Shaking Things Up at the AITC

Friday 22 May 2015

Over the next few years the AITC will perform the launch certification for a number of Australian satellites. This week, teams from DSTO, UNSW Canberra, EOS and ANU learnt how to specify and conduct a vibration test campaign.

During launch and ascent, a rocket generates extreme vibration and noise. During separation, pyrotechnic shock adds additional stress on the launch vehicle and payload. Before a launch certificate can be issued, customers must demonstrate that their satellite will survive this environment and not cause damage to the launch vehicle or other payloads. Satellite developers are also keen to demonstrate that their satellite will operate as designed and not end up as space junk.

The new facilities at the ANU Advanced Instrumentation and Technology Centre (AITC) in Canberra simulate the environmental conditions of launch and orbit, allowing Australian satellite developers to test their satellite and evaluate their performance.

This week experts from Bruel & Kjaer and Cal Poly joined the AITC team to conduct an intensive vibration test training course. The course included basic theory and plenty of hands-on experience. It also introduced the teams to the realities of conducting a test campaign with a few unexpected late nights.

DSTO is preparing for the integration and test of their Buccaneer satellite. “I thought I understood how our spacecraft would respond to vibration but after this week I realise that there are a lot of subtleties to vibration testing and evaluation. I also didn’t appreciate how long it took, how many people it takes, and how detailed it is. We are definitely now better prepared to plan our tests” Iain Cartwright, Space Systems Engineer, DSTO.

Iain also commented that “It’s been good to get this practical experience early enough that we can feed it back into the satellite development and increase our confidence in the success of the mission. If we waited for the final test campaign it would be too late.”

Maurizio Demontis from Bruel & Kjaer was on hand to deliver the theoretical component and share his detailed knowledge of the equipment. Bruel & Kjaer is a world-leader in vibration measurement and analysis and their vibration test facilities can be found in major aerospace companies around the world. The AITC is very proud to have two LND electrodynamic shakers, 22 kN and 400 N, with Bruel & Kjaer control equipment and software, and to be partnering with Bruel & Kjaer to provide training.

“This training course has been important for getting the practical experience we need to support our own satellite development at UNSW Canberra. It also provides another opportunity to strengthen the relationship between UNSW and ANU” Dr Philippe Lorrain, Test and Evaluation Engineer, UNSW Canberra.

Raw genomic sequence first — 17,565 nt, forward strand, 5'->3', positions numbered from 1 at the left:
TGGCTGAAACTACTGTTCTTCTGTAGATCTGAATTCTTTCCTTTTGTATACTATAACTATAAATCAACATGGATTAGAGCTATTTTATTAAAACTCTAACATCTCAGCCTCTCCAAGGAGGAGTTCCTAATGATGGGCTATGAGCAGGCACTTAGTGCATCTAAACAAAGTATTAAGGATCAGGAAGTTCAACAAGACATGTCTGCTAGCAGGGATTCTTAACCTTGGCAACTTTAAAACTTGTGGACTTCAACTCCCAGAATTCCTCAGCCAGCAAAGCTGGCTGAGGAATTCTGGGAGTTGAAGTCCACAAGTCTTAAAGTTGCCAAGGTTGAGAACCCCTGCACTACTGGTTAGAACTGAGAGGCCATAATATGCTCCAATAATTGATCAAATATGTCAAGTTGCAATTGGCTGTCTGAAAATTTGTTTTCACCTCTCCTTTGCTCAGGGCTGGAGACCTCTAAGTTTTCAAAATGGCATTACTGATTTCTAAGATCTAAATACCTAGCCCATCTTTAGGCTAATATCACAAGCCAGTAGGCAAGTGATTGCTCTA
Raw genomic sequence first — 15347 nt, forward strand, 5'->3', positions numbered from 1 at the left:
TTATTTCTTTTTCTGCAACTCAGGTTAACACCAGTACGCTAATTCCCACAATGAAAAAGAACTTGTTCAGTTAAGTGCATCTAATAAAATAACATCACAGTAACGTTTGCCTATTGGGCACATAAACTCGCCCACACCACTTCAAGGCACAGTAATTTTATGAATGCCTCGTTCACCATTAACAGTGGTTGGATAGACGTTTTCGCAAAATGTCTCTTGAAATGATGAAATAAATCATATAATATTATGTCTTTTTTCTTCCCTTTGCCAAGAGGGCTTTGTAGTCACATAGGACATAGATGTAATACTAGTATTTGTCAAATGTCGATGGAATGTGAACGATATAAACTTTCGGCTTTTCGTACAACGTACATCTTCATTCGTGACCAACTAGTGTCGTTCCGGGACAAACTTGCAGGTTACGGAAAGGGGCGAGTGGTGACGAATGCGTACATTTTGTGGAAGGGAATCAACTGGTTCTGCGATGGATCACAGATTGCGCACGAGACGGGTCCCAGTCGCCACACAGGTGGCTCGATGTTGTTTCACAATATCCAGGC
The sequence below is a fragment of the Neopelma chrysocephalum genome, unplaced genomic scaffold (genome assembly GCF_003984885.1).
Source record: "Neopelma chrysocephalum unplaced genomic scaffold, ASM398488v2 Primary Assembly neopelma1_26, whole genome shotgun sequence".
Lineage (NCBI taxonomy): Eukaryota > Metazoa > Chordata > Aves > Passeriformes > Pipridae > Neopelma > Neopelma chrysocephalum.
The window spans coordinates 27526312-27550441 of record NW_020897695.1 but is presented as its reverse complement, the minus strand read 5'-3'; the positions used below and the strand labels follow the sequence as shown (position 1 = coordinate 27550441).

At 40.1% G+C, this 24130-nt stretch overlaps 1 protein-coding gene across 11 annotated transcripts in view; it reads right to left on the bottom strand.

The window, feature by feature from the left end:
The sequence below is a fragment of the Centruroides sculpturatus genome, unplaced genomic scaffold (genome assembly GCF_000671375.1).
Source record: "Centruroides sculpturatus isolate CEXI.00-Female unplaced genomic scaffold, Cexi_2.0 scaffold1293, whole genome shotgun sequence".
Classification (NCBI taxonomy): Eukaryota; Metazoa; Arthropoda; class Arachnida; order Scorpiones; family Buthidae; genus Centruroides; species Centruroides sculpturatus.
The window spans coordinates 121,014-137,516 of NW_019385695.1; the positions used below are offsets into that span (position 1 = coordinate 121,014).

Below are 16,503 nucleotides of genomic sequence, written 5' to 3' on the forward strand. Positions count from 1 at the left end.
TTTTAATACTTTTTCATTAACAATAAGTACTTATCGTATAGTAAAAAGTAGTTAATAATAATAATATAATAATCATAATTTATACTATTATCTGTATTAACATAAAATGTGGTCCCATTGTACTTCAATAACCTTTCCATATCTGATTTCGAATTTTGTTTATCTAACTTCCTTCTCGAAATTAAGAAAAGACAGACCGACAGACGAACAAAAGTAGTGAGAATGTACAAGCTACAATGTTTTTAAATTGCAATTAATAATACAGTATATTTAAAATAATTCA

Collaboration is growing amongst the Australian and international community. In April Cal Poly and ANU signed an MOU to support increased collaboration in space systems. “Cal Poly played a key role in the development of the CubeSat standard and they have more experience in CubeSats than anyone in the world. If the AITC is going to effectively support the Australian space community, it makes sense for us to partner with the best in the world.” Dr Naomi Mathers, Industry Liaison Engineer, ANU AITC

The participants were treated to the experience and knowledge of two key personnel from the Cal Poly CubeSat Team. Ryan Nugent and Justin Foley have worked on more than 135 satellites, giving them extraordinary knowledge of the CubeSat platform, CubeSat Test Pod and P-Pod Deployer. “The CubeSat platform provides an affordable platform for universities to get involved in space activities but it’s important for the whole community to increase the chance of mission success through good systems engineering and test and evaluation.” Ryan Nugent, Aerospace Engineer, Cal Poly CubeSat Program.

“This week has been a good opportunity to get to know CubeSat developers in Australia and strengthen our relationship with Australia,” said Ryan. This included the opportunity to use the ANU Satellite Ground Station to download data from the Planetary Society Light Sail mission. Cal Poly is the primary communications provider for Light Sail. “Having access to a ground station in the southern hemisphere increases the amount of data that can be collected, which is really important with such a short mission,” said Justin Foley, Systems Engineer, Cal Poly CubeSat Program. Many participants joined Justin in the late evening to monitor the pass and see how the data was downloaded.

The AITC would like to thank the experts and the participants for a great week and we look forward to seeing them all again during their test campaigns.

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